The team members are comprised of at least one person from the relative departments that are necessary to complete each task. For example, to create a new application we need to do is UI design, user experience testing, copywriting, application development, quality assurance testing, and compose a marketing strategy – to name a few; thus, we would need at least one designer, one copywriter, one strategist, one business analyst, a developer, a quality assurance engineer, etc.

The team member's responsibilities are:

  • Communicating questions, blockers/impediments and concerns with the ScrumMaster
  • Working together as a team to accomplish the sprint forecast
  • Deciding what to work on next as a whole
  • Completing the work in a team effort as diligently as possible to produce a high-quality, potentially shippable product
  • Demonstrating work to the Product Owner throughout and at the end of each sprint cycle
  • To be cross-functional so that all skills that are needed from idea to implementation are represented
  • To be self-managing and self-organized

Top 3 Most Common Questions

Why should my team be composed in such a manner?

The purpose of having a team composed in such a manner is so that the team knows all the work that must go into completing a task as a whole, not just each individuals's work. Everyone's skills and experiences are important and can contribute great insights when creating something.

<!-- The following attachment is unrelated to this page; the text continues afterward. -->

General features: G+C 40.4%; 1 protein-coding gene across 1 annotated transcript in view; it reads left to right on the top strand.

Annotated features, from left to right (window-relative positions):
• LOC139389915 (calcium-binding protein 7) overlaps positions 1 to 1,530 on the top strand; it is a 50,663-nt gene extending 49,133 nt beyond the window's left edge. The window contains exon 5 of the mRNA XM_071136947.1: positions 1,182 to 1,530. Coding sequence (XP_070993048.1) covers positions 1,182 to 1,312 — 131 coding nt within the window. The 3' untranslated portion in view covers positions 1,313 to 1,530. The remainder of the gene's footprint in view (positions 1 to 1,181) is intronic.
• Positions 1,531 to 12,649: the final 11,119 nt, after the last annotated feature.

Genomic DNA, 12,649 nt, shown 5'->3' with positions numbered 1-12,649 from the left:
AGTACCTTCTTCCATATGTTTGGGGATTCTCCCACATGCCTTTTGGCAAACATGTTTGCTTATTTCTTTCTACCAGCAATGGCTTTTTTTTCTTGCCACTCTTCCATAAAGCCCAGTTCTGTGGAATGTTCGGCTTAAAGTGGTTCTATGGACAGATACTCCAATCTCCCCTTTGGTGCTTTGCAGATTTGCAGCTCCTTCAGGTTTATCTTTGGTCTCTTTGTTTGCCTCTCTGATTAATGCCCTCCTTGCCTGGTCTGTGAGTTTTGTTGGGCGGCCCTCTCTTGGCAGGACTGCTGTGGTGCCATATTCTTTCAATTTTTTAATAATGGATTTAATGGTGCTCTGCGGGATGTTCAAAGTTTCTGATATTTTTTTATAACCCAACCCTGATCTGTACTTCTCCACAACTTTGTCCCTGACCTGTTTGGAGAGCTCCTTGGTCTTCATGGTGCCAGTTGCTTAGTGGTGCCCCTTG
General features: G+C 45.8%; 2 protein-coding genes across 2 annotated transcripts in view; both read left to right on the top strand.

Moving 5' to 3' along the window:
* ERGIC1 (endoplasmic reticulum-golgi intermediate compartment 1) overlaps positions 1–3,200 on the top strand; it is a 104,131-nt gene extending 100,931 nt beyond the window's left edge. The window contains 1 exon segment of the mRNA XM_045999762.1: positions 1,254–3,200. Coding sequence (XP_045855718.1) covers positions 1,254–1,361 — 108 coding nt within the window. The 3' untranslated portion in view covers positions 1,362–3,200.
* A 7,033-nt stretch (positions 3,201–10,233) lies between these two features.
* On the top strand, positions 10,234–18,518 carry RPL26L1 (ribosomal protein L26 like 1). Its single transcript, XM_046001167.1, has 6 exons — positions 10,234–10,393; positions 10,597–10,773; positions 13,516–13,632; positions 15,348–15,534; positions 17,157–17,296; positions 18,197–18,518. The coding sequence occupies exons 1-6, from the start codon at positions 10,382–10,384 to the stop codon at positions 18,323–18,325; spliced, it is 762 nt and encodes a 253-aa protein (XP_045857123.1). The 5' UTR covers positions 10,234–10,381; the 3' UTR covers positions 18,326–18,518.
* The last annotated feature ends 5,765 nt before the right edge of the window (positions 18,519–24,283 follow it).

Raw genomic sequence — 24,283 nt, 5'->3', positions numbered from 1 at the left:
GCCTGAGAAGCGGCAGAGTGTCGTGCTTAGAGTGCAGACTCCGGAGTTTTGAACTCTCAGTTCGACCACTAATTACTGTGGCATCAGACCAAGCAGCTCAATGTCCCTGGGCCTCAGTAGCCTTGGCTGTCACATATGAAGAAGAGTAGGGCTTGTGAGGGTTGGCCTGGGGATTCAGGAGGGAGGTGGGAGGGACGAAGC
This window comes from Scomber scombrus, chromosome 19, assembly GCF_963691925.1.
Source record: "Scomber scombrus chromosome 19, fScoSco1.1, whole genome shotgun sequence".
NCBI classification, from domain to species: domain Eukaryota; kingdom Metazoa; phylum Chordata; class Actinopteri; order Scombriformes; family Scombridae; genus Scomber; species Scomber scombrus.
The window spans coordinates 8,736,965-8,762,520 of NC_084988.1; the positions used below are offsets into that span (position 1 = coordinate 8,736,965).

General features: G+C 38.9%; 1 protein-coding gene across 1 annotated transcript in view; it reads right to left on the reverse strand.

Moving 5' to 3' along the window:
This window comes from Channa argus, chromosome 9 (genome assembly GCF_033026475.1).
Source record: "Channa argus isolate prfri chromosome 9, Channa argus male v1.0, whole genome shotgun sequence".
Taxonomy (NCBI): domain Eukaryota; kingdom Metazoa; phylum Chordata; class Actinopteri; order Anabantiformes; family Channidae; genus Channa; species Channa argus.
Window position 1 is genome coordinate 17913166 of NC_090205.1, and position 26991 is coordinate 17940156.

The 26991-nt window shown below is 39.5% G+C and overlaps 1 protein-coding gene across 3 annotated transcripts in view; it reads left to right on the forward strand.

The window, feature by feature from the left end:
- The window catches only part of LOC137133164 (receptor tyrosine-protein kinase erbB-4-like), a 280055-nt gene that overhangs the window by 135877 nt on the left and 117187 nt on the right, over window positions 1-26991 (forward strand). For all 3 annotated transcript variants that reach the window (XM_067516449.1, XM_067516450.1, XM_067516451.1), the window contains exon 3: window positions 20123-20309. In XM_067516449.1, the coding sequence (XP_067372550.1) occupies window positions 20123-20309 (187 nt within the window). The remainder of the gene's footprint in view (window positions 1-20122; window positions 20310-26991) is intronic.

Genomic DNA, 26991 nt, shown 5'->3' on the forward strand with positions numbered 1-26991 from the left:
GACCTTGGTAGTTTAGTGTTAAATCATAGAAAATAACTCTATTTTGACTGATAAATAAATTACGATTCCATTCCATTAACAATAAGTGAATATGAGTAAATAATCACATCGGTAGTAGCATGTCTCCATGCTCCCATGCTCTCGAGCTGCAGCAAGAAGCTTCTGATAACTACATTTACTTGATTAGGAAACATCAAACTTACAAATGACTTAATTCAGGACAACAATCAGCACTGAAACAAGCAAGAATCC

Can the Product Owner and ScrumMaster be the same person?

Textbook Scrum recommends that the Product Owner and ScrumMaster should not be the same person; though, in practice, it's possible for one person to have both roles. Yet that person should be able to handle the volume of responsibilities as well as be able to separate each role when dealing with the stakeholders and the team members.

Can the stakeholders communicate directly with the team members?

The team members decide the level of communication they have with the stakeholders. Though it should be encouraged that all communication that is outside of the Sprint Review meeting should be directed to the Product Owner.


In a nutshell, Scrum is an iterative process involving three different roles (a Product Owner, a ScrumMaster, and the team members). The team members should be comprised of at least one person from each department so that an idea can go from conception to implementation. The Product Owner handles the stakeholders, is the stakeholders' ambassador when dealing with the ScrumMaster and manages the direction of the project according to the stakeholder feedback. The ScrumMaster is the master and enforcer of Scrum values and principles, is the team member's ambassador when dealing with the Product Owner, and helps the team improve productivity in any possible way. The team members decide the level of communication and access the stakeholders and Product Owner have with them though it's encouraged that the majority of stakeholder communication goes through the Product Owner.

What's Next

The next installment we'll be discussing the Scrum meeting cycle which includes Product Backlog Creation, Sprint Planning, Daily Standups (also known as Daily Scrums), Backlog Grooming (also known as Product Backlog Refinement), Sprint Review (or Demo), and Sprint Retrospective.

If you have any questions on the Scrum roles or have suggestions for another series or installment leave a comment below. Let's share our knowledge.